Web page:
Garlic scape salts can be found at Beaucoup Bakery in Vancouver and in stores across British Columbia, Alberta and Ontario. For more information, visit farmersdotter.ca
Simple Summer Tomato Bruschetta
This simple recipe actually barely requires a recipe. It is meant to be casual, flexible and done to taste, as you like it.
1 loaf of nice sourdough bread or focaccia sliced into 1” slices
2-4 cups (500-1000ml) of ripe heirloom tomatoes (depends on the size of your bread)
1 large clove garlic
A drizzle of pumpkin seed oil or nice extra virgin olive oil, to taste
A sprinkle of garlic scape salt, to taste
Preheat the broiler on high. Place the slices of bread onto a sheet tray and toast the bread on one side under the broiler until lightly charred or golden brown.
Cut tomatoes into approximately 1/4 to 1/2 inch (0.5-1.25cm) dice. The aim here is to have them be bite-sized but the size can be cut to your preference. Combine diced tomatoes in a medium serving bowl, add garlic scape salt to taste and drizzle with the oil. Let marinate at room temperature for at least 30 minutes.
Cut toasted sourdough into strips that wide enough so that your bruschetta mixture will rest nicely atop without messily falling off. Enjoy as an appetizer while the salmon finishes cooking.
Tip: For the tomatoes, Yvonne Kosugi of Farmersdotter Organics likes a combination of tomato varieties, colours and textures such as Brandywine, Beam’s yellow pear, zebras etc., but any nice ripe tomatoes will do.
Salmon in Parchment with Citrusy Garlic Scape Salt Compound Butter
The flavourful compound butter would be wonderful melted onto any kind of fish, chicken or even pork tenderloin. It can be made ahead and reserved in the freezer for quick meals.
Farmersdotter’s suggestion on local wine pairing: Orofino’s Hendsby Vineyard Riesling
For the Compound Butter
1 cup (250ml) unsalted butter, room temperature
1 large lime, Zested and juiced
1 inch (2.5cm) piece of ginger, peeled and grated on box grater or microplane
1 tbsp (15ml) Farmersdotter Original Garlic Scape Salt
2 tbsp (30ml) fresh minced herbs such as dill, parsley or chervil or a combination
1 tsp (5ml) cracked black pepper
1 large pinch of cayenne pepper, if you like heat
Mix all the ingredients in a food processor until well combined. Alternatively, soften the butter in a bowl and beat with the rest of the ingredients with a spoon.
Scoop the butter into a log in the centre of a rectangle of parchment paper, making sure to leave 3″ (7.6 cm) on either end. Roll and wrap the log of butter in the parchment, like a candy in a wrapper, to form into a cylinder and put in freezer to firm for at least 30 minutes.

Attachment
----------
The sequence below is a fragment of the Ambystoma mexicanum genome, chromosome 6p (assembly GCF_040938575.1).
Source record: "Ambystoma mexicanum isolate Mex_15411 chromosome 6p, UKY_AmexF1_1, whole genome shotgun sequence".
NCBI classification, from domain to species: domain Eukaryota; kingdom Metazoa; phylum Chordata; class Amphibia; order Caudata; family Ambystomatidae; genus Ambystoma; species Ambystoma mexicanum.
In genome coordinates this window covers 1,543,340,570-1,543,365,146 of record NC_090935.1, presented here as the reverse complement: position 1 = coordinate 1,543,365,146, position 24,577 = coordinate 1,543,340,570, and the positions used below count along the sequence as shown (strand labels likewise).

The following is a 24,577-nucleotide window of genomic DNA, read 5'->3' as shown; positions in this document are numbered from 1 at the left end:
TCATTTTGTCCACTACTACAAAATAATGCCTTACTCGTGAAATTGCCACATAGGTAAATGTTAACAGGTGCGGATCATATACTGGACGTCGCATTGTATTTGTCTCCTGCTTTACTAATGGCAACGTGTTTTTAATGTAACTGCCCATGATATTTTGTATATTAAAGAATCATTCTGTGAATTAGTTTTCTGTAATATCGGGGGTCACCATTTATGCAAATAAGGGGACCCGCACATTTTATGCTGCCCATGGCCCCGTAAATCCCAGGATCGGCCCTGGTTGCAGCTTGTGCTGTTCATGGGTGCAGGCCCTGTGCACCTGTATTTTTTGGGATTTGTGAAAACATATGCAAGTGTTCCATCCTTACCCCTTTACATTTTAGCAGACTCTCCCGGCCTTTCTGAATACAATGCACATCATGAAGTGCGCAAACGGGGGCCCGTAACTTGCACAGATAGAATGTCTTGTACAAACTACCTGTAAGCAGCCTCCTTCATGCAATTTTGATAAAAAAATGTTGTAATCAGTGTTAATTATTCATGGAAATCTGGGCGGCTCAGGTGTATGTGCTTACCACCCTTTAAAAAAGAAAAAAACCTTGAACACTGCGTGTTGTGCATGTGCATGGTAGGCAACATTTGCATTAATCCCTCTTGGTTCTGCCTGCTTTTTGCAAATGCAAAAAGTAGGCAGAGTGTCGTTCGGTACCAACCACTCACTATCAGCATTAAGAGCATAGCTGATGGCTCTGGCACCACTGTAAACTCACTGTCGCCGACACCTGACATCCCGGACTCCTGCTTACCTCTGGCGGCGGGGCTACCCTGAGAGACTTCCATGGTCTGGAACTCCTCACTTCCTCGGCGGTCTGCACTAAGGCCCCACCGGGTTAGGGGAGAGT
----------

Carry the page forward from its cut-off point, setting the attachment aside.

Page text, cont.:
Remove from freezer and slice into 1/2 inch (1.25cm) coins and place on serving dish and keep cold in the refrigerator.
This can be made well ahead of time and kept in the freezer wrapped in parchment and removed and hour before you need to slice it.
For the Salmon in Parchment
1 whole salmon (about 4 lbs or 1.8kg)
2 tsp (10ml) fine sea salt
Sprinkle of Original Garlic Scape Salt, to taste
1 large lemon, sliced into rounds
2 large shallots, finely minced or sliced
1 bunch of dill, you can substitute an herb of your choice
Preheat oven to 350 F. Wash fish under cold running water and pat dry with kitchen paper. Sprinkle the inside and outside with the fine sea salt. Set aside for 20 minutes and rinse again with cold water and pat dry.
Place salmon, on buttered parchment paper cut large enough to wrap the entire fish. Place this on top of a piece of aluminum foil also large enough to wrap and seal the fish. The foil helps contain the juices just in case the pleats of the parchment come undone.
Sprinkle the inside cavity of whole fish with Garlic Scape Salt and stuff with sliced lemons, herbs and shallots. Fold parchment over the fish to seal and wrap foil around it firmly.
Place fish into preheated oven and bake for about 45 minutes. (A good general rule is 10 minutes per inch of thickness at 350 F.)
Top with compound butter to serve.
New Potatoes Roasted with Original Garlic Scape Salt
Yvonne and Morris served this with a delicious garlic scape pesto. To make your own, try using your usual pesto recipe and substitute fresh garlic scapes for the garlic and basil.
2 lbs (900g) new potatoes or fingerling potatoes
2 tsp (10ml) fine sea salt
1/2 lb (227g) butter or duck fat or combination of both
2 tbsp (30ml) Original Garlic Scape Salt
Preheat to 350 F. Wash and scrub potatoes well. Fill a large saucepan with cold water, the potatoes and the fine sea salt. Bring to a boil and simmer until the potatoes are soft on the outside but not fully cooked in the centre.
Melt butter and garlic scape salt together and put in a large bowl. Drain potatoes in a colander and give a few sharp shakes to roughen up the skins. At this point you can lightly crush the potatoes if you want to do smashed roasted potatoes. Toss in melted butter/duck fat and place in a roasting pan. Sprinkle more scape salt over the top if desired and roast until golden brown.